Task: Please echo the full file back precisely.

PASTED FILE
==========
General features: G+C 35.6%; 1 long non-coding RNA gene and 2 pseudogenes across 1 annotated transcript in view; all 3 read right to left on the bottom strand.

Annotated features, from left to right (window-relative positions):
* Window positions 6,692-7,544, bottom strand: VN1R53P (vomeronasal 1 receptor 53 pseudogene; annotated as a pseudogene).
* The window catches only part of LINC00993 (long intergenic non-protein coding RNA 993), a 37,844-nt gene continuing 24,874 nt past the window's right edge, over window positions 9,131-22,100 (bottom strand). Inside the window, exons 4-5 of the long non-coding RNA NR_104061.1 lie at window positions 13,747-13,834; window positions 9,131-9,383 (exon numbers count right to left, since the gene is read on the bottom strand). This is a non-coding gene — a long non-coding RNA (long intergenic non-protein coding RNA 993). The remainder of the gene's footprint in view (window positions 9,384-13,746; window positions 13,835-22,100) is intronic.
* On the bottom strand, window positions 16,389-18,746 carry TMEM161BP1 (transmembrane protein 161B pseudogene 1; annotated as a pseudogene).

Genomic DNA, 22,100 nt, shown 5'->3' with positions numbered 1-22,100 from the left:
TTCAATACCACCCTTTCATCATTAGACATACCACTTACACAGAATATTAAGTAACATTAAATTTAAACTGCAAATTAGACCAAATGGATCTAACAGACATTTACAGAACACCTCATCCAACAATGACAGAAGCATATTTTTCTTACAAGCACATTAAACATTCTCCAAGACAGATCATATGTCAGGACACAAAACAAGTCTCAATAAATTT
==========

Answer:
General features: G+C 35.6%; 1 long non-coding RNA gene and 2 pseudogenes across 1 annotated transcript in view; all 3 read right to left on the bottom strand.

Annotated features, from left to right (window-relative positions):
* Window positions 6,692-7,544, bottom strand: VN1R53P (vomeronasal 1 receptor 53 pseudogene; annotated as a pseudogene).
* The window catches only part of LINC00993 (long intergenic non-protein coding RNA 993), a 37,844-nt gene continuing 24,874 nt past the window's right edge, over window positions 9,131-22,100 (bottom strand). Inside the window, exons 4-5 of the long non-coding RNA NR_104061.1 lie at window positions 13,747-13,834; window positions 9,131-9,383 (exon numbers count right to left, since the gene is read on the bottom strand). This is a non-coding gene — a long non-coding RNA (long intergenic non-protein coding RNA 993). The remainder of the gene's footprint in view (window positions 9,384-13,746; window positions 13,835-22,100) is intronic.
* On the bottom strand, window positions 16,389-18,746 carry TMEM161BP1 (transmembrane protein 161B pseudogene 1; annotated as a pseudogene).

Genomic DNA, 22,100 nt, shown 5'->3' with positions numbered 1-22,100 from the left:
TTCAATACCACCCTTTCATCATTAGACATACCACTTACACAGAATATTAAGTAACATTAAATTTAAACTGCAAATTAGACCAAATGGATCTAACAGACATTTACAGAACACCTCATCCAACAATGACAGAAGCATATTTTTCTTACAAGCACATTAAACATTCTCCAAGACAGATCATATGTCAGGACACAAAACAAGTCTCAATAAATTT